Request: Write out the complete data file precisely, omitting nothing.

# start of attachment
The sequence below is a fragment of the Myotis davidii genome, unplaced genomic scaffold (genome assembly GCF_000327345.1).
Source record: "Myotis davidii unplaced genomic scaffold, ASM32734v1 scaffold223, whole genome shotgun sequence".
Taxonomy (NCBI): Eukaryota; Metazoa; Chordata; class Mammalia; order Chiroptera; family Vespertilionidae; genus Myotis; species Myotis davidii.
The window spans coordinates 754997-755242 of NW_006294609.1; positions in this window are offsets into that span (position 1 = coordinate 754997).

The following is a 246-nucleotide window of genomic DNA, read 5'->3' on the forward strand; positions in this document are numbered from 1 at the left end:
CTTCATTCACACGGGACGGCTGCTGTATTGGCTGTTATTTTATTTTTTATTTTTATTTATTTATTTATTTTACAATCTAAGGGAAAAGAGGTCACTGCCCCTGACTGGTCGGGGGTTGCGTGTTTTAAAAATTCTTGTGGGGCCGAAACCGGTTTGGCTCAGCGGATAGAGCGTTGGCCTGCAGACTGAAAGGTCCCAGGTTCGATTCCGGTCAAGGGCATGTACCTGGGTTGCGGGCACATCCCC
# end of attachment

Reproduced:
The sequence below is a fragment of the Myotis davidii genome, unplaced genomic scaffold (genome assembly GCF_000327345.1).
Source record: "Myotis davidii unplaced genomic scaffold, ASM32734v1 scaffold223, whole genome shotgun sequence".
Taxonomy (NCBI): Eukaryota; Metazoa; Chordata; class Mammalia; order Chiroptera; family Vespertilionidae; genus Myotis; species Myotis davidii.
The window spans coordinates 754997-755242 of NW_006294609.1; positions in this window are offsets into that span (position 1 = coordinate 754997).

The following is a 246-nucleotide window of genomic DNA, read 5'->3' on the forward strand; positions in this document are numbered from 1 at the left end:
CTTCATTCACACGGGACGGCTGCTGTATTGGCTGTTATTTTATTTTTTATTTTTATTTATTTATTTATTTTACAATCTAAGGGAAAAGAGGTCACTGCCCCTGACTGGTCGGGGGTTGCGTGTTTTAAAAATTCTTGTGGGGCCGAAACCGGTTTGGCTCAGCGGATAGAGCGTTGGCCTGCAGACTGAAAGGTCCCAGGTTCGATTCCGGTCAAGGGCATGTACCTGGGTTGCGGGCACATCCCC